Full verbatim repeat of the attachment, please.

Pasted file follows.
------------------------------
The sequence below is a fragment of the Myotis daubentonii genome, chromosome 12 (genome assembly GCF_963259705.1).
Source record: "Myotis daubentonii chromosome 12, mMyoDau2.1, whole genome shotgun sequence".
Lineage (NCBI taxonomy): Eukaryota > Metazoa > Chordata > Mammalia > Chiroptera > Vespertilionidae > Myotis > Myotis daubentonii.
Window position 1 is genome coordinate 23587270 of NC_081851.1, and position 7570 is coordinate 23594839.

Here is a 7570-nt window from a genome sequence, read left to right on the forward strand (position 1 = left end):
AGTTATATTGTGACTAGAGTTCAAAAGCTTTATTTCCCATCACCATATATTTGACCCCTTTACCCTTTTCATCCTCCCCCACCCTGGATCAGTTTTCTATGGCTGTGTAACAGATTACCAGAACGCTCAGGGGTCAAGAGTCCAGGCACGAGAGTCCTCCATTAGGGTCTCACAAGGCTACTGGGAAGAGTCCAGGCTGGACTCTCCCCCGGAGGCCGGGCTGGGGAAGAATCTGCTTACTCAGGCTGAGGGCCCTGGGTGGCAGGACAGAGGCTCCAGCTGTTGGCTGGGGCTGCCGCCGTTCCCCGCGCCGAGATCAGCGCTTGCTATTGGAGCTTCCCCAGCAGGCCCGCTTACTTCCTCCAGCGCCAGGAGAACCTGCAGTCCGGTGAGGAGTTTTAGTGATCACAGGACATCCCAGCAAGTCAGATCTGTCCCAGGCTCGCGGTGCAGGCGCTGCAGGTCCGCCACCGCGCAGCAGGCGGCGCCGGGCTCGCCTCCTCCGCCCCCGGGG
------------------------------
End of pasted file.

The sequence below is a fragment of the Myotis daubentonii genome, chromosome 12 (genome assembly GCF_963259705.1).
Source record: "Myotis daubentonii chromosome 12, mMyoDau2.1, whole genome shotgun sequence".
Lineage (NCBI taxonomy): Eukaryota > Metazoa > Chordata > Mammalia > Chiroptera > Vespertilionidae > Myotis > Myotis daubentonii.
Window position 1 is genome coordinate 23587270 of NC_081851.1, and position 7570 is coordinate 23594839.

Here is a 7570-nt window from a genome sequence, read left to right on the forward strand (position 1 = left end):
AGTTATATTGTGACTAGAGTTCAAAAGCTTTATTTCCCATCACCATATATTTGACCCCTTTACCCTTTTCATCCTCCCCCACCCTGGATCAGTTTTCTATGGCTGTGTAACAGATTACCAGAACGCTCAGGGGTCAAGAGTCCAGGCACGAGAGTCCTCCATTAGGGTCTCACAAGGCTACTGGGAAGAGTCCAGGCTGGACTCTCCCCCGGAGGCCGGGCTGGGGAAGAATCTGCTTACTCAGGCTGAGGGCCCTGGGTGGCAGGACAGAGGCTCCAGCTGTTGGCTGGGGCTGCCGCCGTTCCCCGCGCCGAGATCAGCGCTTGCTATTGGAGCTTCCCCAGCAGGCCCGCTTACTTCCTCCAGCGCCAGGAGAACCTGCAGTCCGGTGAGGAGTTTTAGTGATCACAGGACATCCCAGCAAGTCAGATCTGTCCCAGGCTCGCGGTGCAGGCGCTGCAGGTCCGCCACCGCGCAGCAGGCGGCGCCGGGCTCGCCTCCTCCGCCCCCGGGG